I suggested to my client to use SHA3 instead of SHA2. I know that SHA3 is based on Keccak algorithm which won the NIST's competition.

I want to explain the structure of sponge functions in very simple terms; does anybody have a simple explanation of cryptographic sponges?

  • 3
    $\begingroup$ The keccak team have a website, and they kind of have a summary for the sponge construction in this link. $\endgroup$
    – Hinton Zsh
    Commented Aug 6, 2020 at 14:10
  • 3
    $\begingroup$ @NezarAboGhanem A period sneaked into you link so I get a 404. This should work. $\endgroup$ Commented Aug 6, 2020 at 14:24
  • $\begingroup$ Sorry, I didn't realize that. @thesquaregroot thank you for providing the right link. $\endgroup$
    – Hinton Zsh
    Commented Aug 6, 2020 at 14:27

2 Answers 2


I find that the following image from Wikipedia, though perhaps a bit too technical for your purposes, is still helpful with a little explanation:

Sponge function diagram

Essentially, a function $f$ is used repeatedly in two phases, absorbing and squeezing.

In the absorbing phase, small chunks of the input data are mixed into the beginning of the buffer using XORs (using the variables from the image: $r \oplus P_i$). This updated buffer value is then passed through $f$ and the process continues. With each step a small amount of input data ($r$ bits) is "absorbed" into the buffer using $f$ to semi-randomize the entire buffer.

In the squeezing phase, the same process is repeated but instead of XOR-ing the first $r$ bits with data, they are extracted as the next $r$ bits of the output.

tl;dr: The input is mixed into a buffer in small chucks in between phases where the buffer is randomized, then the buffer is randomized repeatedly while small chucks of it are taken as output.

For more detailed information, see this web page and this paper by the Keccak team.

It feels worth calling out that your purposes for recommending SHA-3 over SHA-2 may be more important. Does their application of SHA-2 suffer from the possibility of length-extension attacks? Are there other benefits of SHA-3 that could be relevant? As mentioned here the situation isn't really "move to SHA-3 because it's a better version of SHA-2."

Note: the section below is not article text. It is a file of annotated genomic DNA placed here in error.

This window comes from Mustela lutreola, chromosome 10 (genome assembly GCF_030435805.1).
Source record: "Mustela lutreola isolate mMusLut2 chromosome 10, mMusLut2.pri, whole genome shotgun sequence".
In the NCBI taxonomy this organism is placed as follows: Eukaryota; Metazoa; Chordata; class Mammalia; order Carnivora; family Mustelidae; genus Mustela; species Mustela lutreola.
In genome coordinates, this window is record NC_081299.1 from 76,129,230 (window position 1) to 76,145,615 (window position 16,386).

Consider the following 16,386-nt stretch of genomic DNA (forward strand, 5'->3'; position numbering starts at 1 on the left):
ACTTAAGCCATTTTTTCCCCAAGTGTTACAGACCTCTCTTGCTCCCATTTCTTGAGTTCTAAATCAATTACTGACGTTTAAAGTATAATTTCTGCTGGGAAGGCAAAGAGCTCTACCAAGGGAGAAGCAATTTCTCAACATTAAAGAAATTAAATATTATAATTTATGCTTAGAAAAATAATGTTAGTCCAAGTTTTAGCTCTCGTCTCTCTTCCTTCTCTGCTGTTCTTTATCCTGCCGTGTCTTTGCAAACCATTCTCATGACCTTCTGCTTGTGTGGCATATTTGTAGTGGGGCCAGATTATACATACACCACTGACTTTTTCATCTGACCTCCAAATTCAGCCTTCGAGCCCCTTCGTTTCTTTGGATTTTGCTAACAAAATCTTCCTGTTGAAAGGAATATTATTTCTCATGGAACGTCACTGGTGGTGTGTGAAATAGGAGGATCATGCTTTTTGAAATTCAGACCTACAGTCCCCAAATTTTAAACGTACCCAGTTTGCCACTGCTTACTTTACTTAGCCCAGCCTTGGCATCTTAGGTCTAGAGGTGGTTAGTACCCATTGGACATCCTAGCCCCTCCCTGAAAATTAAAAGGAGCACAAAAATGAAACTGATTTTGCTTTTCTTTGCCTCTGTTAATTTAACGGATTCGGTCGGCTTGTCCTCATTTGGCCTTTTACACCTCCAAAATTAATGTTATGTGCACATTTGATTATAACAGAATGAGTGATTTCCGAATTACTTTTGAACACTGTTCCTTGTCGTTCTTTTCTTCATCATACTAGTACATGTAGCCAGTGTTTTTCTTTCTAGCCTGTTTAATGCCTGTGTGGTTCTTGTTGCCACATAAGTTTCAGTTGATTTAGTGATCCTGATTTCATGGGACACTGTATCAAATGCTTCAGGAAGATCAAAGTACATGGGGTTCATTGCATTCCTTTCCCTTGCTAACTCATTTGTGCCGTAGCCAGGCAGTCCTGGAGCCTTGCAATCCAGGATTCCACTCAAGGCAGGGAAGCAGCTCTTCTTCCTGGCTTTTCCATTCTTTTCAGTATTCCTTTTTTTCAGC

It's possible you're already aware of this, but your client may not be. As such, a simple description of how it works may not really be all they need, even if that's all they're asking for.

  • $\begingroup$ Could you add few citations (like research papers) for further study? $\endgroup$
    – hola
    Commented Oct 5, 2020 at 16:53
  • 2
    $\begingroup$ @hola I've added the link from the comments on the question as well as to the Keccak team's paper on cryptographic sponge functions, which is linked to from the same page. Hopefully that at least gets you started. $\endgroup$ Commented Oct 5, 2020 at 17:00

simple explanation

A simple explanation can mean very different things to different people. thesquaregroot's answer tackles this from the "simple but still technical" perspective. For me, simple means (borderline) non-technical.

A sponge construction is named after a sponge. Not per se the animal, but the derived device, that you use to clean a blackboard, or your kitchen counter. The sponge is capable of absorbing liquid and chalk, and afterwards squeezing it out.

Every time you use the sponge to absorb liquid and chalk (data) it will remember this action, it is forever in its history. When a sponge is squeezed, the outcome is a mix of all the sponge's history: the sponge mixes all its former input, usually resulting in a goo-y mash of chalk, with the original inputs unrecognisable.

Another analogue is a perpetual stew: a big stew that's regularly replenished with fresh ingredients. The outcome is never the same, since it depends on the ingredients added, on how many people eat from it, or the season and seasoning, and possibly other factors.

A sponge can be built into many things, among which a hash function: you use the sponge to absorb the input data, and then squeeze out just enough to form a hash.

Or you can use it very neatly for Fiat-Shamir transforms, e.g. https://github.com/dalek-cryptography/merlin/, based on STROBE: the messages to the interactive verifier are absorbed, and the challenges are simply squeezed out.

Or you can use a sponge as a stream cipher: absorb key material and squeeze out as much cipher stream as you need.

At that point, the physical analogy with a sponge is getting difficult: a sponge can only squeeze out as much as was absorbed, while a cryptographic sponge can continue to squeeze out as much as necessary, until the security possibly starts breaking down.

Disclaimer: I've tried to have this answer to focus on intuition, which could impede on technical correctness. If you feel like I should mention some incorrect analogy, please let me know!


Your Answer

By clicking “Post Your Answer”, you agree to our terms of service and acknowledge you have read our privacy policy.

Not the answer you're looking for? Browse other questions tagged or ask your own question.